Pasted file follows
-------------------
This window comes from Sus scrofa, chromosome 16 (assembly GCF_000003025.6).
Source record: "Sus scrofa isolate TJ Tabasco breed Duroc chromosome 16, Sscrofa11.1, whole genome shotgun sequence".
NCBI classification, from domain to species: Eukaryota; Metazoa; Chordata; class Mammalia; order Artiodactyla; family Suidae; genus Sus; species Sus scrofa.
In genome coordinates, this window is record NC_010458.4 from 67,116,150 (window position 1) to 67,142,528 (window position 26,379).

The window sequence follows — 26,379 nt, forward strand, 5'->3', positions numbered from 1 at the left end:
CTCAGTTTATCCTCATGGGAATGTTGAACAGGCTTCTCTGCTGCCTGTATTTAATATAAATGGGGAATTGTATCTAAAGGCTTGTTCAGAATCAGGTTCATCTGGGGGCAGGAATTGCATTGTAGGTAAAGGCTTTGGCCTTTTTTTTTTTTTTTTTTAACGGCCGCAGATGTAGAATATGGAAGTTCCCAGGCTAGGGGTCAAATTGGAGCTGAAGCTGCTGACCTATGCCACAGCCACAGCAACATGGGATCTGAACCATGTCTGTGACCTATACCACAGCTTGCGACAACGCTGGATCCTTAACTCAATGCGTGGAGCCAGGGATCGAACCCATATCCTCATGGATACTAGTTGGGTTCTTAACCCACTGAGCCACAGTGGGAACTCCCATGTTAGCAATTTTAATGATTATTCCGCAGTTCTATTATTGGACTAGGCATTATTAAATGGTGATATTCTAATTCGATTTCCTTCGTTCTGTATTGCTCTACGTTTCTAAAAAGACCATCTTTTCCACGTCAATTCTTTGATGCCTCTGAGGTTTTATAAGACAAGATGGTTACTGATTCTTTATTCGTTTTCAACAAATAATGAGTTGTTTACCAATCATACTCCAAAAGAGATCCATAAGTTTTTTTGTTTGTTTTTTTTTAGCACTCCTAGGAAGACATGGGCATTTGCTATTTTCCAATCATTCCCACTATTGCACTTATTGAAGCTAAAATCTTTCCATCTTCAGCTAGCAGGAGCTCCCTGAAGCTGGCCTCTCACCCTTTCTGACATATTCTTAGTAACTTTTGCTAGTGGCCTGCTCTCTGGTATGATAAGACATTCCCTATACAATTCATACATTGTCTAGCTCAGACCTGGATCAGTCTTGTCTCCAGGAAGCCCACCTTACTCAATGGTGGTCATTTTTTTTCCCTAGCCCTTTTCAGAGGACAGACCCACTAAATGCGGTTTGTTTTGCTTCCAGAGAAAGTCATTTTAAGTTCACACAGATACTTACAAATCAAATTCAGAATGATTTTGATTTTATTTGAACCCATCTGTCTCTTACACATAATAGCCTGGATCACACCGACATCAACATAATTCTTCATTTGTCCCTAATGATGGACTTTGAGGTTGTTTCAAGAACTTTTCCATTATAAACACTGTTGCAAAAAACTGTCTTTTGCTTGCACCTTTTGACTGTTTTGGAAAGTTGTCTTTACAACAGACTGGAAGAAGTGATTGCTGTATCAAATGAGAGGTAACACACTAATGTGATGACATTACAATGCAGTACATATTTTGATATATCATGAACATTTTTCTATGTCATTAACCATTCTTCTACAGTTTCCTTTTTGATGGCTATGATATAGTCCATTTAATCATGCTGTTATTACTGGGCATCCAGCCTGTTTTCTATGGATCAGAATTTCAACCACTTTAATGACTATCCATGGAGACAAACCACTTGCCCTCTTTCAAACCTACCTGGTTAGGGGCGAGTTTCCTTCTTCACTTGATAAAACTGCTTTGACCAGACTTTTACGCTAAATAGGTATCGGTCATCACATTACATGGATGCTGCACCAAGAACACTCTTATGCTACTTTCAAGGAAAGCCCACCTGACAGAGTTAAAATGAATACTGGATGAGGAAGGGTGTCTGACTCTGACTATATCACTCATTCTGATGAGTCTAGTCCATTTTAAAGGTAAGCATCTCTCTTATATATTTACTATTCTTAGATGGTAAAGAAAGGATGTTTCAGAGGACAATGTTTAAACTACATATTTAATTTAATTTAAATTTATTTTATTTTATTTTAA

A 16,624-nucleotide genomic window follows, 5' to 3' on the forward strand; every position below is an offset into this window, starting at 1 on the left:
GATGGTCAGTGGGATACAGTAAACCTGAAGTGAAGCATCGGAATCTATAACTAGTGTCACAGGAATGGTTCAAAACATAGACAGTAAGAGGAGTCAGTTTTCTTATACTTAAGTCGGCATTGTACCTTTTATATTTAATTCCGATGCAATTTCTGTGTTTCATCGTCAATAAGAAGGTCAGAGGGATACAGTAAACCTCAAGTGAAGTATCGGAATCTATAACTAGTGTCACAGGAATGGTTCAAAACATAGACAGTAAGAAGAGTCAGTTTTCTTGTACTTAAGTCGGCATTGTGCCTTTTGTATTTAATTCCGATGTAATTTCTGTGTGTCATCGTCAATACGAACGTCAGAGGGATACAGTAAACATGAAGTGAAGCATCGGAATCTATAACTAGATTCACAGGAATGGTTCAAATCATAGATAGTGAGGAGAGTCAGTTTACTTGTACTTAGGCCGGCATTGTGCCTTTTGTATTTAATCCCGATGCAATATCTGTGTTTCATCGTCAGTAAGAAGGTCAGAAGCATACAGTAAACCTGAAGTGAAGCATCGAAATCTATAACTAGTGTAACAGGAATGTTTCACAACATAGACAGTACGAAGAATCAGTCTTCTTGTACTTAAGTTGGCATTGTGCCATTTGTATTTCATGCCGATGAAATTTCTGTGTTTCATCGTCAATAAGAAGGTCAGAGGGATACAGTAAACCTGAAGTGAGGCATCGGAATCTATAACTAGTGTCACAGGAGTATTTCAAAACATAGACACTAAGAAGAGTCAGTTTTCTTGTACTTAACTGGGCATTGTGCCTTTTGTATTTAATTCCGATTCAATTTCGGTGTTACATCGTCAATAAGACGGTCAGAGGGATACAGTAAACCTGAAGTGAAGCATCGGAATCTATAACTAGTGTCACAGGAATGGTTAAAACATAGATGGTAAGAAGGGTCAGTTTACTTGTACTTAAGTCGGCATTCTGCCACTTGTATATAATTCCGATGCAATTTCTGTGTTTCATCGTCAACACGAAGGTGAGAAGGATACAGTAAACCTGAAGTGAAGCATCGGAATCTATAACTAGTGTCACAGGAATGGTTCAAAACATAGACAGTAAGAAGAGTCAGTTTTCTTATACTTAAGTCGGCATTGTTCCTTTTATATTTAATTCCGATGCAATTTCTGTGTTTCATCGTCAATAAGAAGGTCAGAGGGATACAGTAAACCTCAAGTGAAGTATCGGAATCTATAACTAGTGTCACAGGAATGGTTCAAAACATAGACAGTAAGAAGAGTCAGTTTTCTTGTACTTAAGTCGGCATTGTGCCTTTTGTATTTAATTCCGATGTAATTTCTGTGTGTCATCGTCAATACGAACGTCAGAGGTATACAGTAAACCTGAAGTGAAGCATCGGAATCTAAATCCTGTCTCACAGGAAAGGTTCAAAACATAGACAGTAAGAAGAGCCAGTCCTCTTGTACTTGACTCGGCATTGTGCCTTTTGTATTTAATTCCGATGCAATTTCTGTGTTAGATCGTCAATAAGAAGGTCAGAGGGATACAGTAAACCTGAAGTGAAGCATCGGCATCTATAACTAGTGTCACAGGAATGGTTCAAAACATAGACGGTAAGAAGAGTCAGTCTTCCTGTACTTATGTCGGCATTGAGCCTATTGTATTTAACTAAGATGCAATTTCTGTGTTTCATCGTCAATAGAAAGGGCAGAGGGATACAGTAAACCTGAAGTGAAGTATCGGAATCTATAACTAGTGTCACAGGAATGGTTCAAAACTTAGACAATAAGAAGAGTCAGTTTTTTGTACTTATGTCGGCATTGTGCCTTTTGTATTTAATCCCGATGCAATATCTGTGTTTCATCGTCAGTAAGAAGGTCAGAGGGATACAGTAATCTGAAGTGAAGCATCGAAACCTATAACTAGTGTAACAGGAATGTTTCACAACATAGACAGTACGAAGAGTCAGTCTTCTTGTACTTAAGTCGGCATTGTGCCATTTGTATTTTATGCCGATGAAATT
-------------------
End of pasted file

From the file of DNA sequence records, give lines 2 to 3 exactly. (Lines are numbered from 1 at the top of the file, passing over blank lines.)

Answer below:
Source record: "Sus scrofa isolate TJ Tabasco breed Duroc chromosome 16, Sscrofa11.1, whole genome shotgun sequence".
NCBI classification, from domain to species: Eukaryota; Metazoa; Chordata; class Mammalia; order Artiodactyla; family Suidae; genus Sus; species Sus scrofa.